The Trojan Horse of Electric Power Transmission Line Siting Authority
Vanderbilt University - Law School
February 2, 2010
Lewis & Clark Law School Environmental Law, Vol. 39, 2009
FSU College of Law, Public Law Research Paper No. 388
FSU College of Law, Law, Business & Economics Paper No. 09-22
Reform proposals pending in the U.S. Congress would increase federal and regional power to preempt states in siting transmission lines on order to allow the development of a high-votage transmission grid for renewable resources. This Article recognizes the inadequacy of existing state siting authority over transmission, but takes a skeptical approach to expanding federal siting jurisdiction as a solution to the problem and argues that the over-attention to transmission line siting authority is a bit of a Trojan horse in the climate change debate. Specifically, because it ignores the more difficult issues of how the costs and benefits of transmission are balanced, and how it will be paid for, siting jurisdiction alone will not remove barriers to transmission infrastructure and may present some hidden problems of its own. Legislative focus on enhancing federal authority over transmission lines has confused responsibility for this issue, further delaying federal administrators and regional bodies from taking proactive approaches that they currently possess authority to implement. Further, transmission siting authority reforms can actually undermine climate change goals if it does not consider the full costs and benefits associated with a project. It must also assess how transmission will be priced. Failure to do these things can make transmission siting authority a Trojan horse in the climate change debate - masking fundamental issues that could harm the climate and keeping reformers from focusing on the more serious barriers faced by the large-scale development of renewable resources.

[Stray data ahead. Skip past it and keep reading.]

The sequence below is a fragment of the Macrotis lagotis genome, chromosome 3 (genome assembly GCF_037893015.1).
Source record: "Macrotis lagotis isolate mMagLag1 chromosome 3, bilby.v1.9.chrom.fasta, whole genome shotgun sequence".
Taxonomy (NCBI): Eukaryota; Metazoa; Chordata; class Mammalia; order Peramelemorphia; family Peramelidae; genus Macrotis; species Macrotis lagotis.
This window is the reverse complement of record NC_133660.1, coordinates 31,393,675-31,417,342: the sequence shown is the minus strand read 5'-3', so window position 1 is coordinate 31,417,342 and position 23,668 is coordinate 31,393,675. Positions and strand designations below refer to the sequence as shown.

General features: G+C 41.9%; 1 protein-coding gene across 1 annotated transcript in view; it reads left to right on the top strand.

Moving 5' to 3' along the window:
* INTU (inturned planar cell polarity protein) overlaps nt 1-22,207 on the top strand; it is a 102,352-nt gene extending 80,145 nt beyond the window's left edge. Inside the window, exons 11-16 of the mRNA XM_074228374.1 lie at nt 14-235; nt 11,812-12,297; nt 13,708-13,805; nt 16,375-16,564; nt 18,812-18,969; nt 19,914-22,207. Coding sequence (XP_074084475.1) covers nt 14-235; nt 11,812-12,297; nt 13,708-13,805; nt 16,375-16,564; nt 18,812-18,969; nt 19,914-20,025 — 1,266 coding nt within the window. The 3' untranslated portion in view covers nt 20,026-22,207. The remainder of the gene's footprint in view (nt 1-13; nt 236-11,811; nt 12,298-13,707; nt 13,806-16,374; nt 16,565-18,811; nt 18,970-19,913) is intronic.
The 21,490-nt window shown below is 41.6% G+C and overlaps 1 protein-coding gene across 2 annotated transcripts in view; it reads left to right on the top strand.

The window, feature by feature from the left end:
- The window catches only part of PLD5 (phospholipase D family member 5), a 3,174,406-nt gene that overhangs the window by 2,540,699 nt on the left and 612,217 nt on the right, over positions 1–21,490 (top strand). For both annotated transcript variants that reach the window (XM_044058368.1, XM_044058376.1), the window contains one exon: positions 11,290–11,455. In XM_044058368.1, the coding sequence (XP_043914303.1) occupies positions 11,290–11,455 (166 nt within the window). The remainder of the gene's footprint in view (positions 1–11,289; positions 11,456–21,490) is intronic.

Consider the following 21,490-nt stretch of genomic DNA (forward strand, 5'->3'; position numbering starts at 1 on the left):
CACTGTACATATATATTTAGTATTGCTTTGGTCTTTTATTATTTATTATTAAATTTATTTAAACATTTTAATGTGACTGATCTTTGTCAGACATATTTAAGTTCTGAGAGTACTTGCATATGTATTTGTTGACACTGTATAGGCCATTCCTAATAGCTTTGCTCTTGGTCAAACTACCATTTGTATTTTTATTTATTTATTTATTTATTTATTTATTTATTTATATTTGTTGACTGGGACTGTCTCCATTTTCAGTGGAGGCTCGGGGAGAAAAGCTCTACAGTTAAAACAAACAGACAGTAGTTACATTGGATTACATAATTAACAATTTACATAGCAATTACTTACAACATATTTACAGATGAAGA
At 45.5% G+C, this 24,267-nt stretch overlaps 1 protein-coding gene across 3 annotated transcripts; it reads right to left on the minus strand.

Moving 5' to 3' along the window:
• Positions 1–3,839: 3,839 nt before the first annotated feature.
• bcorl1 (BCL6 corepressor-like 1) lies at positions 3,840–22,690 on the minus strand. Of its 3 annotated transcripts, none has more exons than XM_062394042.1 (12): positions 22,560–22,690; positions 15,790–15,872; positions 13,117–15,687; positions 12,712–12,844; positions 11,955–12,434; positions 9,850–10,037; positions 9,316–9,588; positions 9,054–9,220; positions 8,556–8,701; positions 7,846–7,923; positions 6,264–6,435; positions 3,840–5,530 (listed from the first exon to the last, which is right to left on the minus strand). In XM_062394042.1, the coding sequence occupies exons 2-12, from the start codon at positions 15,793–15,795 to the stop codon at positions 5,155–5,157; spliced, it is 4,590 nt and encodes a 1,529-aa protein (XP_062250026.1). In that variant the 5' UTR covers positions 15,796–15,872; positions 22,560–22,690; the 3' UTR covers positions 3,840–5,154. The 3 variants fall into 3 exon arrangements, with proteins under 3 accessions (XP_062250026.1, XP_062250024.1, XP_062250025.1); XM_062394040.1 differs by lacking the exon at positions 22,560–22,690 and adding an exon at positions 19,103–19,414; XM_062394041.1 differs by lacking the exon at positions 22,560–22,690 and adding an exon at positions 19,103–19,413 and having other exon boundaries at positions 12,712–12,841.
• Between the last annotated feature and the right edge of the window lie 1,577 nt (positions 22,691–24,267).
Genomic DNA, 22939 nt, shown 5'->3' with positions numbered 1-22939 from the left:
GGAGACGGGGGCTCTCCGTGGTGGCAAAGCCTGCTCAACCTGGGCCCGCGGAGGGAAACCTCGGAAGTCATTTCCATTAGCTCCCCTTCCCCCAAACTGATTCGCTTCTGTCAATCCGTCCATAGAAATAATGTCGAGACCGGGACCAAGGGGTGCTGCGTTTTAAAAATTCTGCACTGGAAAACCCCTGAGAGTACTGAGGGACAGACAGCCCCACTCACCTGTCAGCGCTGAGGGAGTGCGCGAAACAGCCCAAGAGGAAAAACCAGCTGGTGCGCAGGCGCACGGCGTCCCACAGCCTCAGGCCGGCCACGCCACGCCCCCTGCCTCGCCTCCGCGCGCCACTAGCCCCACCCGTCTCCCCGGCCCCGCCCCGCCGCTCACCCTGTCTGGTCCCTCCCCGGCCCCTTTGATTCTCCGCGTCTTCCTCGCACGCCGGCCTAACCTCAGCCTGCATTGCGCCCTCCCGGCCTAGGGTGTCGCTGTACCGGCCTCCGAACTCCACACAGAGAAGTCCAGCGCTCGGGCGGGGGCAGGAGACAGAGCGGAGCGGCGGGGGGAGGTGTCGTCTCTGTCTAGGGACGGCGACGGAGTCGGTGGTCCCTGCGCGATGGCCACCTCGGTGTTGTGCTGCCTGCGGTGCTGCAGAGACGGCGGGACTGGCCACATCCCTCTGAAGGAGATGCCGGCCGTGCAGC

Number of Pages in PDF File: 34
Keywords: Climate change, renewable energy, land use, transmission, siting, federalism
Date posted: September 12, 2009 ; Last revised: February 3, 2010
© 2015 Social Science Electronic Publishing, Inc. All Rights Reserved.
This page was processed by apollo6 in 0.391 seconds